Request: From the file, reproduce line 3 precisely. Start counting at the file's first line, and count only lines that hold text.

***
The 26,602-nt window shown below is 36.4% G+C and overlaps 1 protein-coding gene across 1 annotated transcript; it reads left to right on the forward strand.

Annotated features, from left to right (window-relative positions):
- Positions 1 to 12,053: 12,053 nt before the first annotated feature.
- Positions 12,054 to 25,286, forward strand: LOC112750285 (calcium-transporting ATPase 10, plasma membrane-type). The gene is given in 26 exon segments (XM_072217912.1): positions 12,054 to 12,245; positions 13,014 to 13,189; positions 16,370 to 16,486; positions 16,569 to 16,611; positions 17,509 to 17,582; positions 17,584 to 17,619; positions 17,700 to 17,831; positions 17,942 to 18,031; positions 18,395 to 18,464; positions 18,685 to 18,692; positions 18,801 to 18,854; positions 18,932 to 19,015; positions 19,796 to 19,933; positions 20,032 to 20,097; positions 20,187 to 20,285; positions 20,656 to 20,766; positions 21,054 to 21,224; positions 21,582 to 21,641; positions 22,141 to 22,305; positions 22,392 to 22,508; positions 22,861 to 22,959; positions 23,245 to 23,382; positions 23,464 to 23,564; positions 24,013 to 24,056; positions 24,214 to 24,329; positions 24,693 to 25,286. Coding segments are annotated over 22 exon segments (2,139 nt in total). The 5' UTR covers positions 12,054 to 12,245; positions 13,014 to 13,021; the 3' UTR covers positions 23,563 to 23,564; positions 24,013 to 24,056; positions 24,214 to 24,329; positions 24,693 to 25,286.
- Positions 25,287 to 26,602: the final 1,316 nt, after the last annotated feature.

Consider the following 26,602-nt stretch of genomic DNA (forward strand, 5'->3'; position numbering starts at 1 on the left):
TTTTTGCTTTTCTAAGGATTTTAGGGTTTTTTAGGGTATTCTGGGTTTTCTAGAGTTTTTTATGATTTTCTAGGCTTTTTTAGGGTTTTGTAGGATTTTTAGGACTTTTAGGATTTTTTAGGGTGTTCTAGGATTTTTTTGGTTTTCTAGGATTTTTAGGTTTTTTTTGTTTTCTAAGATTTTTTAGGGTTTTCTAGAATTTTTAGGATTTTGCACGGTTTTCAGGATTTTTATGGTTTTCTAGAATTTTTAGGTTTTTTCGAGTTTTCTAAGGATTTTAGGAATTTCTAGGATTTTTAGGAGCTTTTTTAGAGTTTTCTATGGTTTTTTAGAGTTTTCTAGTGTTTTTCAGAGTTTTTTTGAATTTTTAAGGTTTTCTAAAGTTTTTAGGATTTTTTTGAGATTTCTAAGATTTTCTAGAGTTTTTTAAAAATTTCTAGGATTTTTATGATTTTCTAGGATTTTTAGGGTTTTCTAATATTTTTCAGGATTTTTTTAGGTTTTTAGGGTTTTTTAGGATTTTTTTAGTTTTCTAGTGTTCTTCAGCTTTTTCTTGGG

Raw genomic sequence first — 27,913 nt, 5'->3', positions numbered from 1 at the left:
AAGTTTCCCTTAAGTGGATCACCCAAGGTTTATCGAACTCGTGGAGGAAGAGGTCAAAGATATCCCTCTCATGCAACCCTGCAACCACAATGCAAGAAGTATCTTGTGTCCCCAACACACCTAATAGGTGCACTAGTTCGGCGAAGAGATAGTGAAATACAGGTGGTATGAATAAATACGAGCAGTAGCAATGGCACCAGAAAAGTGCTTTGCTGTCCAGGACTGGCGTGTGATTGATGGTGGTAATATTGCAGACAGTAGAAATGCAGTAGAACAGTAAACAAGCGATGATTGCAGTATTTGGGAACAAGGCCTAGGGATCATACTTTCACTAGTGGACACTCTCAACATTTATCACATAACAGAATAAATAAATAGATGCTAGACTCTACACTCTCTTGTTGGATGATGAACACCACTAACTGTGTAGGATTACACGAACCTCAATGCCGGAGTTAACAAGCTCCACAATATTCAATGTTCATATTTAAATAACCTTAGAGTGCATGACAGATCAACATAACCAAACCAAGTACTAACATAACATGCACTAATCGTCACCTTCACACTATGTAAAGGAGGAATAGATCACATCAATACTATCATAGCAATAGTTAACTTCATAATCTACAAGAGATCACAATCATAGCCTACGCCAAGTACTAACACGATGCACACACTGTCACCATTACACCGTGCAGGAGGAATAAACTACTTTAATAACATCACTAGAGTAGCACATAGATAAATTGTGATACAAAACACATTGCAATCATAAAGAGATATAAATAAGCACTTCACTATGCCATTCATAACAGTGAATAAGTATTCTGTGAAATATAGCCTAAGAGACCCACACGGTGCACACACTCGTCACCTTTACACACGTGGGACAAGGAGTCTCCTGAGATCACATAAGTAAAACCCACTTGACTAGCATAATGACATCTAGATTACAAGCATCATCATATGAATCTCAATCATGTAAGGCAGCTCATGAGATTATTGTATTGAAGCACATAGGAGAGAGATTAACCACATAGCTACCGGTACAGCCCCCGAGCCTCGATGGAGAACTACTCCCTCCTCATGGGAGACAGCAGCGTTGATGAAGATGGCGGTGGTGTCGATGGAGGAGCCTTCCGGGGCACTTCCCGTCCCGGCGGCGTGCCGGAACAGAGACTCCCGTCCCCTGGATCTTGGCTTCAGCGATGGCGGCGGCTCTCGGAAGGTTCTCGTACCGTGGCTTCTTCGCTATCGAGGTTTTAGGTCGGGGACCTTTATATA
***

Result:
- Positions 1 to 12,053: 12,053 nt before the first annotated feature.